Volunteers bringing 'open minds, spirits'

BY SUSAN KIM | U.S. and CENTRAL AMERICA | May 4, 1999


Nearly six months after Hurricane Mitch tore through Central America,

faith-based organizations nationwide are sending volunteers to

Central America with the bare essentials: updated shots, a few Spanish

phrases, and an open mind and spirit.

The most effective volunteers see themselves as equal partners in solving

problems, not as people who have the answers, said Betsy Crites, who trains

volunteers for Church World Service and other organizations.

"One of the most common mistakes volunteers make is expecting things to run

on time and getting impatient with logistical challenges that face Central

Americans every day," she said. "Go with an open mind and spirit. Don't take

an agenda and don't assume your solutions will fit their problems."

Other common mistakes include overlooking the richness of the Central

American environment by making constant comparisons with the U.S., and being

insensitive of the feelings of people by taking photographs without their

permission or acceptance, Crites said.

The ideal volunteer, concluded Crites, is one "who listens and doesn't just

hear, who is content to be with and accompany the survivors and doesn't have

to be constantly performing tasks, teaching, and doing."

In its pre-trip guidelines, Church World Service cautions volunteers to

resist thoughts or comments such as, "If these people only had good 'ol

American technology and 'know-how' they could fix this situation they're

in."

Guidelines for volunteers provided by Church World Service include tips on

everything from shaking hands with your neighbor to politely turning down

food that's risky for you.

Crites also tells volunteers to learn as much Spanish as they can. "Even a

few phrases will make things go smoother, and demonstrate a deep respect for

the people's culture and traditions," she said.

An editorial in Honduras This Week urged humanitarian leaders to resist

thinking of the Mitch-related devastation as the only uniform reality for

the Honduras. "This is a rather large country with diverse environments,"

wrote Erling Duus Christensen. "Very few people are in a position to grasp

the overall reality; each blind man describes the part of the elephant he is

holding."

Phil Rosburg, a youth director for the Adventist Carolina Conference,

recently led nearly 100 volunteers on a 10-day trip to the Honduras

coordinated through the Adventist Development and Relief Agency (ADRA).

Only one out of six people in the group could speak Spanish. But having an

ADRA director in the Honduras helped break down otherwise daunting language

barriers and cultural divides. Rosburg said that's one of many examples why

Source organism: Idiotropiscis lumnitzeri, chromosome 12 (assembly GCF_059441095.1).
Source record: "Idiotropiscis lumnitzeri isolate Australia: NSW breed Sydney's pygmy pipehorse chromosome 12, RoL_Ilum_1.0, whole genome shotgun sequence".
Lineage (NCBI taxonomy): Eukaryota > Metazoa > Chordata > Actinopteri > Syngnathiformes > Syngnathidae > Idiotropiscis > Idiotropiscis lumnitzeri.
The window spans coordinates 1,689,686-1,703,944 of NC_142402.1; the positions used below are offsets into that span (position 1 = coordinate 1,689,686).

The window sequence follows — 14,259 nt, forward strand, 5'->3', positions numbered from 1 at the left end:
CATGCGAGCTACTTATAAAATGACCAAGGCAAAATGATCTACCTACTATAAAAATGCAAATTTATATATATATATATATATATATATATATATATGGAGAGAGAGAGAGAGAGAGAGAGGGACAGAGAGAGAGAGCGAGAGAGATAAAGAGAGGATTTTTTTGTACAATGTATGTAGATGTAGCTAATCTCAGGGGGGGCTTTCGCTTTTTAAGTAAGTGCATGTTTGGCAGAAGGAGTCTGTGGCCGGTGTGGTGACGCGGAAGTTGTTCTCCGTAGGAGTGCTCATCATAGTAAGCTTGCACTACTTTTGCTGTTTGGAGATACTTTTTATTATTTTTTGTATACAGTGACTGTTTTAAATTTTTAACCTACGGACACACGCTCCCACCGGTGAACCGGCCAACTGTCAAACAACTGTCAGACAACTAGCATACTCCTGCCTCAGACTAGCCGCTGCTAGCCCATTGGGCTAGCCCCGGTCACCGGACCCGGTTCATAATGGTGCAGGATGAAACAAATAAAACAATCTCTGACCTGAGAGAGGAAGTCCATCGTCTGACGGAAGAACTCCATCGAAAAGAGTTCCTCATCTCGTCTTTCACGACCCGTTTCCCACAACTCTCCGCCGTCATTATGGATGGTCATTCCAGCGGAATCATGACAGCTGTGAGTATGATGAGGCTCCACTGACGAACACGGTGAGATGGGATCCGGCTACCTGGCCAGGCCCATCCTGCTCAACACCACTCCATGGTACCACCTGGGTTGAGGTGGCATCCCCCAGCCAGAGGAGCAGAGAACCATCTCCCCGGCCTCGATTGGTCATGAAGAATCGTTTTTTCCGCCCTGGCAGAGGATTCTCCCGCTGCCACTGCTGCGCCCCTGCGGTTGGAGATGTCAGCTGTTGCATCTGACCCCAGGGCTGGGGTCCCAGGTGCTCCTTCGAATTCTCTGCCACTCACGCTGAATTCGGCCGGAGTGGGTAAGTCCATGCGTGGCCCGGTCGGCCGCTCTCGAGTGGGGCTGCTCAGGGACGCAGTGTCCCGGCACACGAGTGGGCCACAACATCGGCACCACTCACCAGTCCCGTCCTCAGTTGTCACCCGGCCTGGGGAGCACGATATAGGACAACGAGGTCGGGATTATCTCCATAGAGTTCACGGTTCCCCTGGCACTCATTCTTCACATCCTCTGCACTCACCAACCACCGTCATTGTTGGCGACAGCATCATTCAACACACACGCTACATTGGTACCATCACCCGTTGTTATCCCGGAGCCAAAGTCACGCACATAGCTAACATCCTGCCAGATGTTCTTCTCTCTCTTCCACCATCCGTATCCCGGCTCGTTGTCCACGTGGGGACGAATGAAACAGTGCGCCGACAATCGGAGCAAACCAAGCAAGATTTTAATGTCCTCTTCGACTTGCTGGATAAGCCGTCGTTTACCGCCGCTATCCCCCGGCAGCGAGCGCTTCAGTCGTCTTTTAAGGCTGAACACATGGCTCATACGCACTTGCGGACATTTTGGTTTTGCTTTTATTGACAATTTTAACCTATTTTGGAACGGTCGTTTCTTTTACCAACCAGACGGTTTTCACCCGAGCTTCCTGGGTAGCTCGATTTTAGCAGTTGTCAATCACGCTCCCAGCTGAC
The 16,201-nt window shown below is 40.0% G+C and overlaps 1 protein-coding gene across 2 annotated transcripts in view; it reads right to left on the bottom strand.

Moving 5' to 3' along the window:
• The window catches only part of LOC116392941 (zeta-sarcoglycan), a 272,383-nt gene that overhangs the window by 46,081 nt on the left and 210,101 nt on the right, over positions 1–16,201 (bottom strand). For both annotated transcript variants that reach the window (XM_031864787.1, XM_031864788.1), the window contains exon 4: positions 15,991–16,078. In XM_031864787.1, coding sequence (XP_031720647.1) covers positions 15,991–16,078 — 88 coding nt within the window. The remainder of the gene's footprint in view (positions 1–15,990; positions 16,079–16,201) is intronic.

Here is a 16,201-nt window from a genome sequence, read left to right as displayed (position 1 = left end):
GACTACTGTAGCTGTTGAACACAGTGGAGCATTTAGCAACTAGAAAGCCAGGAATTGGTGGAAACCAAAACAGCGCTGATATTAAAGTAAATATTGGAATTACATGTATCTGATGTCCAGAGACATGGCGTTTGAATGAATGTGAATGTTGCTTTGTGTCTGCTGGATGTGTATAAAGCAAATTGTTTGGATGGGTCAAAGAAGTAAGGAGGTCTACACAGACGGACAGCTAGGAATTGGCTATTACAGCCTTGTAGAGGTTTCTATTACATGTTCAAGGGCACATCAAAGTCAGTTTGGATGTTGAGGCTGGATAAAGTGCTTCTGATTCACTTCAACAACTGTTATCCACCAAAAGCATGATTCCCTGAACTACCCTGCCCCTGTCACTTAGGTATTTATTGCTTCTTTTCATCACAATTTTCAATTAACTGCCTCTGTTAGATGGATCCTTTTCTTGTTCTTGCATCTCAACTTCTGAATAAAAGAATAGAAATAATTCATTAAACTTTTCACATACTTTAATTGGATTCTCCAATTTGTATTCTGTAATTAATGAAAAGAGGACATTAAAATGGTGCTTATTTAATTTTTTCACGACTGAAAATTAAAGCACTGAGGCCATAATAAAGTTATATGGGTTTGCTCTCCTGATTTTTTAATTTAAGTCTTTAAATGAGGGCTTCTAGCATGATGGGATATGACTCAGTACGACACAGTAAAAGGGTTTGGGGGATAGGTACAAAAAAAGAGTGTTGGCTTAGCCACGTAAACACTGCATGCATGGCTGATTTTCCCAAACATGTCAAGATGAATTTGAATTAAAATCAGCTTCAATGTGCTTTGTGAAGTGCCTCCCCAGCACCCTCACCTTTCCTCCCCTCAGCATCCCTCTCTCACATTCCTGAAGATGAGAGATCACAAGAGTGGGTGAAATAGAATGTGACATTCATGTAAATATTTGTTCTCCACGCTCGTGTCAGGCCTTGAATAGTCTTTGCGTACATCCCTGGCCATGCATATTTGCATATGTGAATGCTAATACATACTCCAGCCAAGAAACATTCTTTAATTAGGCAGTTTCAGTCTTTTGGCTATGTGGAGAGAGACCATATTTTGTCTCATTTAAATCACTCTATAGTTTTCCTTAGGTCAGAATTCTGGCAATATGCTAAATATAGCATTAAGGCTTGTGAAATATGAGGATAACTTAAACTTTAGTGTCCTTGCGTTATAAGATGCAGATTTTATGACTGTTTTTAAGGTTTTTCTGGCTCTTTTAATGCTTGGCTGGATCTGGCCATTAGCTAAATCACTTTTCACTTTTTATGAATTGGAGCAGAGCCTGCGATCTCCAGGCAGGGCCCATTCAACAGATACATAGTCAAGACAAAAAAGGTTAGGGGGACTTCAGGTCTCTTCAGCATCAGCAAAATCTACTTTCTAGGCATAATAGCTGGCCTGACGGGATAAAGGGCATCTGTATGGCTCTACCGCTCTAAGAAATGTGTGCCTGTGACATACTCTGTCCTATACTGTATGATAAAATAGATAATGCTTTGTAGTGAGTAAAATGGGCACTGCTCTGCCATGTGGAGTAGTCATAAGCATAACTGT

volunteers should coordinate through a response organization instead of

trying to plan their own way.

Glenn Rogers, work teams coordinator for Church World Service, has 54

reconstruction mission teams already scheduled to travel to the Honduras,

with another 10 headed for Nicaragua. Although some have scheduled trips as

far ahead as next year, Rogers said volunteers are still needed this year.

"Until now we have been primarily recruiting people with medical

backgrounds, but now we have moved into the rehabilitation and

reconstruction phase, and we're ready for work teams," said Rogers.

"With an emphasis on the 'work,'" he adds. Although volunteers don't have to

be professional tradespeople, some experience with volunteer building is

helpful. Participating in a Habitat for Humanity project is an ideal way to

get that experience, Rogers suggested.

The work isn't easy. Rosburg's group often scrambled to keep up supplies of

building materials, and the volunteers worked in hot, windy, and dusty

conditions. "We bought all building materials locally, and materials like

block, sand, and cement are in high demand right now. Companies that provide

them are strapped right now," he said. "Also, the dust was amazing to us.

It's the dry season right now."

Since some village roads are still inaccessible to large equipment, such as

backhoes, volunteers may find themselves digging foundations with smaller

equipment or by hand.

ADRA Honduras Director Walter Britton also stressed the importance of

volunteer groups paying for their own food and travel, allowing about 90

per cent of funds to go toward buying materials, with the additional 10 per

cent toward hiring local professional tradespeople. Volunteers can expect

to pay about $22 per day for meals and accommodations, which usually means

a tent.

Many faith-based organizations also add a missionary component to their trip

by offering vacation Bible school for local children or prayer groups for

adults.

Although the rainy season will begin in a few weeks, Rosburg said that work

will go on. "We were working in a small village in southern Honduras. In

that town alone, more than 3,000 families need houses."

Rosburg's group started 20 brick or cement block five-by-six-meter homes

which cost about $1,500 to $2,000 each to build.

"Every church organization that conducts mission trips could go there for

three or four years running and still not meet all the need," he said.

Response leaders estimate that recovery will take 10 years or more.

Donna Derr, acting director of the Church World Service Emergency Response

Program, said there is also a critical need for work teams willing to go to

Nicaragua. "The majority (of teams) seem focused on the Honduras, but the

need is just as great in Nicaragua," she said.

For more information about volunteer teams, Glenn Rogers at Church World

Service can be reached at 1-888-283-6113.


Related Topics:

Will storms change climate debate?

Mental health often overlooked

Why did so much rain fall?


More links on Hurricanes

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